Four Accounting Mistakes That Put Small Businesses at Risk

Accounting is a significant part of any business endeavor and is not as easy as adding and subtracting. Small businesses often think of handling their own accounting to save money—but this may not be the best idea.

Accounting errors can cost a company to a great extent. You don’t want to mess up your numbers, as this can impede the growth of your business. Small business owners often make mistakes in their early years due to the lack of proper accounting procedures.

Here are six common mistakes that every small business owner must try to avoid.

1. Trying to manage everything on your own

Entrepreneurs, being passionate about their business, have the tendency to want to do everything on their own. When you first started out, you may have been the only person handling everything. The problem arises when you try to manage your accounting on your own, as you may find the quality of services actually deteriorates. Maintaining accounts is important for your business as it grows, but the work required here is time-consuming.

Let’s face it: You cannot handle everything on your own. Learn how to delegate some of your responsibilities to others.

Tip: As a business owner, your time is valuable, and your business needs your attention in order to grow. It makes sense to hire an accounting professional to handle all the accounts.

2. Going for the cheapest methods

Always seeking out for the cheapest methods to save business expenses can end up costing you more money in the long run. For example, you hire an accountant with the cheapest rate, which may at first seems like the least expensive and therefore best option to go with. But what if they make frequent mistakes in your payroll taxes, and you are not able to submit the application on time?

The old saying: “You get what you pay for” often holds true.

Tip: Spend a little extra to get quality work done. If you are always looking for cheap solution, you can often count on getting a poorer result.

3. Not knowing the difference between cash flow and profit

Yes, they are different.

To explain in layman’s terms:

Cash flow is the money which flows in and out of the company from financial activities, investment and other operations. Profit, on the other hand, is what remains from sales revenue after the company’s expenses are subtracted.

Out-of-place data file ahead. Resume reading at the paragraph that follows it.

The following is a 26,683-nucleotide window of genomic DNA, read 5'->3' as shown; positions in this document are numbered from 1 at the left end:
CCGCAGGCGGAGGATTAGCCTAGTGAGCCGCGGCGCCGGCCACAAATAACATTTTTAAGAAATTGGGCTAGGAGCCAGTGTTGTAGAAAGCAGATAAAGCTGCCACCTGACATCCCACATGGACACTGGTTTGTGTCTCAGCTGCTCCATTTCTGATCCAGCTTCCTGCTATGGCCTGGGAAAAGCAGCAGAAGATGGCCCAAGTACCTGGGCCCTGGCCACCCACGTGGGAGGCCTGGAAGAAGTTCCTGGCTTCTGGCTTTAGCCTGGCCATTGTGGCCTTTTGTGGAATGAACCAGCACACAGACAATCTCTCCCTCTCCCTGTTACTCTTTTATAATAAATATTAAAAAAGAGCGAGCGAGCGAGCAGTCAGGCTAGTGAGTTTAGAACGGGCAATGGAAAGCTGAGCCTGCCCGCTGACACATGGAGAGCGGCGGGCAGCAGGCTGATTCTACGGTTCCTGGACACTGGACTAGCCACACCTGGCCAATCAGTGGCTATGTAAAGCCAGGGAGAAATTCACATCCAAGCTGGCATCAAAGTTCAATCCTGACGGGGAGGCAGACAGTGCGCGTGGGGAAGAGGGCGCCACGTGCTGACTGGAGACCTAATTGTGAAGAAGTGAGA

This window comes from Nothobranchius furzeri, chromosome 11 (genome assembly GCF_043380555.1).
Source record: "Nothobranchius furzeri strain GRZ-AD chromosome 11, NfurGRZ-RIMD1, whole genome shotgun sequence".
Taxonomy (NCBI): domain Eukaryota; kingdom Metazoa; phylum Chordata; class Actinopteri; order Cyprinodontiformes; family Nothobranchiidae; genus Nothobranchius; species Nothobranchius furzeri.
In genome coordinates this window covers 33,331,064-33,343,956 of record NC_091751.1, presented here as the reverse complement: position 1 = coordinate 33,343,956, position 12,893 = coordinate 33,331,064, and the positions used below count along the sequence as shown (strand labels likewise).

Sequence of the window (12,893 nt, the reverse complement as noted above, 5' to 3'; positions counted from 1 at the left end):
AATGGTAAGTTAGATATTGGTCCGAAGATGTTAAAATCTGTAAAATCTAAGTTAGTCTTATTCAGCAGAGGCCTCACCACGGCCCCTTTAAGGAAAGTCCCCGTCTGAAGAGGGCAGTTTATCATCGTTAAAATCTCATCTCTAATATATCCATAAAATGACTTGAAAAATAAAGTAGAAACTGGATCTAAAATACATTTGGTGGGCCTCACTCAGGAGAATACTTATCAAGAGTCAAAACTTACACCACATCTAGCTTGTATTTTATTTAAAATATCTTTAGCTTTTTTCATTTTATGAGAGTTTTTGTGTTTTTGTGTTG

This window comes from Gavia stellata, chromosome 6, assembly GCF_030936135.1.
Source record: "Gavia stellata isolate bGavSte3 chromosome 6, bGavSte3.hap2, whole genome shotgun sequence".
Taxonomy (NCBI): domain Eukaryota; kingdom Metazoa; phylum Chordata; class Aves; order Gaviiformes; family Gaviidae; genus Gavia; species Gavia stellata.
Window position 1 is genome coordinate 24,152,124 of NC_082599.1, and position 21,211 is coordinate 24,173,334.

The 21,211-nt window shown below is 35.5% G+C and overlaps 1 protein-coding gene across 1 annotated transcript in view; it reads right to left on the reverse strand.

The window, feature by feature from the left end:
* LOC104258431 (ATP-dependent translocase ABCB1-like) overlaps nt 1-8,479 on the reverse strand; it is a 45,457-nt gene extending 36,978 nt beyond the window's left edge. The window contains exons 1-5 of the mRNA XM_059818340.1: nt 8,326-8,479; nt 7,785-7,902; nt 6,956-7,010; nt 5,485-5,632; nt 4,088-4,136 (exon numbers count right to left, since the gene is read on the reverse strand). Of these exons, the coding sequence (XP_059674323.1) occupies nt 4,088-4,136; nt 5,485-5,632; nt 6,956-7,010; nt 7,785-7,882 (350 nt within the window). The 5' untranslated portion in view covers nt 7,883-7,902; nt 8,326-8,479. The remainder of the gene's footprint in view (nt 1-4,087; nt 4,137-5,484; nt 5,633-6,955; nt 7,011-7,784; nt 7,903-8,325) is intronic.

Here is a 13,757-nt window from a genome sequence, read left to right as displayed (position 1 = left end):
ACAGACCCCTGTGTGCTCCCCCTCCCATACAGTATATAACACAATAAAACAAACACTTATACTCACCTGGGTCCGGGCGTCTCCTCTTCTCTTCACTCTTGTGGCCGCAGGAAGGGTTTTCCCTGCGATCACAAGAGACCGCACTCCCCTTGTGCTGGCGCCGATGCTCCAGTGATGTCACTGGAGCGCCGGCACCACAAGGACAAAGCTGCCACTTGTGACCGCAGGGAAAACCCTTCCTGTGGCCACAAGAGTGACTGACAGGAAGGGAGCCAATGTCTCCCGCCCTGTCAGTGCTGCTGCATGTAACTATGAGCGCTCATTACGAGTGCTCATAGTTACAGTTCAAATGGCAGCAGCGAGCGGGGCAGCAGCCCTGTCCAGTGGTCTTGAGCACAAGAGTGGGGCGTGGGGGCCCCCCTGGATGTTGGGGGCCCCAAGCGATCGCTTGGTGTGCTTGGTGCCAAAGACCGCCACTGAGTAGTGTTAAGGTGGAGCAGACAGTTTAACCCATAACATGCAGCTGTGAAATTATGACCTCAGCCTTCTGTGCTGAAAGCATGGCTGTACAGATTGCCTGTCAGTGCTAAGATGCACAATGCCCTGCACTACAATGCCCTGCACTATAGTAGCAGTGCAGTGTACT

In theory, even a profitable company can go broke. Let’s see how: Suppose you bought an item for $100 and sell it for $200. Here you made $100 profit. But, what if the buyer is unable to give money on time? In this case, your business will show the profit—but what about the bills you need to pay meantime? You may not have the cash despite the profit you just earned.

If such mistakes are repeated frequently, you may even go bankrupt.

Tip: Keep track of things you are spending versus the selling. It is recommended to review all your financial statements monthly to get a clear sense of the exact situation your business is in.

4. Mixing business with personal finances

This is a quick and easy way to mess up your business’s finances. The first step when you open a business is to open a bank account immediately. It is advisable to run all income and expenditures through this business bank account.

You may still be paying for many expenditures out of own pocket however, so keeping a record for such expenses is essential. These are valuable tax deductions. If there is no record, you cannot deduct it—which will cost you dollars in lost tax deductions.

Tip: Keep your personal and business accounts separate for more concise and pain-free record keeping.